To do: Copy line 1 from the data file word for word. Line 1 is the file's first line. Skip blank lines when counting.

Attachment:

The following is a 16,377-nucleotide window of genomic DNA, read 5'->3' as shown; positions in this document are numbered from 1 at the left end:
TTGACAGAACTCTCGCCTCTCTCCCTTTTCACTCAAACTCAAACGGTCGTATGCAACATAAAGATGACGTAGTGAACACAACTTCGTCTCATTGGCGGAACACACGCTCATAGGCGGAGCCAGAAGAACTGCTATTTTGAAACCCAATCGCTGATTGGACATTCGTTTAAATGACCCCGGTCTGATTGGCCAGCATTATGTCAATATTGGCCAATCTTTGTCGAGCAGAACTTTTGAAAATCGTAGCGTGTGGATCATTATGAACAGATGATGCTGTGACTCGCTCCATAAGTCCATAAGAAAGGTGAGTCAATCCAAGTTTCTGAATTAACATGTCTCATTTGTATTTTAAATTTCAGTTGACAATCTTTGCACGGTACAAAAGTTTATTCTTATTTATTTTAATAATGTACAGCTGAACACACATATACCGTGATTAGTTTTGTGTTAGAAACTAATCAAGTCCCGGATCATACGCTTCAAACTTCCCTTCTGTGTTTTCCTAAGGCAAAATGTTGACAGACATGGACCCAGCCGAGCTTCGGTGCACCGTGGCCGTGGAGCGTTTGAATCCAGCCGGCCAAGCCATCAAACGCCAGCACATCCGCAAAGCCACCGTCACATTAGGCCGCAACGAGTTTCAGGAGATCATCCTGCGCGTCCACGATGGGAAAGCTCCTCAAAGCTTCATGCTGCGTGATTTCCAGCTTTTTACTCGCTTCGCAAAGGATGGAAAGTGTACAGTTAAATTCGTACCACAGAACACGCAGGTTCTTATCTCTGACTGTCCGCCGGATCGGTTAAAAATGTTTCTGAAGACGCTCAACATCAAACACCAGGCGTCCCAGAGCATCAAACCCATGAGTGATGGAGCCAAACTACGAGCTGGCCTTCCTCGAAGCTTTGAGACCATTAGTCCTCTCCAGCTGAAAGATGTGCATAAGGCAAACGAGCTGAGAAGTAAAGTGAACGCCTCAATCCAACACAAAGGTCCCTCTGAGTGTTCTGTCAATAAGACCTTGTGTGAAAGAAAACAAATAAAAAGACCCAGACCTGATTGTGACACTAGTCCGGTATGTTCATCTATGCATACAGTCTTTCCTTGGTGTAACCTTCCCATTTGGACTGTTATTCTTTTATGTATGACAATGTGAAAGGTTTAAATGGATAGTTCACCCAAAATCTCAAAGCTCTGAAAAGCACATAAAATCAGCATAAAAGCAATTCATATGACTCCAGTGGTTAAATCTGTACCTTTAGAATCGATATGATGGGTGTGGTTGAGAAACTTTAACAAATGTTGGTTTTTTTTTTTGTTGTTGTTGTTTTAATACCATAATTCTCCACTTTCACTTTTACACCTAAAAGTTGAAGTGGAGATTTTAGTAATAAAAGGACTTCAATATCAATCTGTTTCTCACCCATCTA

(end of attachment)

The following is a 16,377-nucleotide window of genomic DNA, read 5'->3' as shown; positions in this document are numbered from 1 at the left end: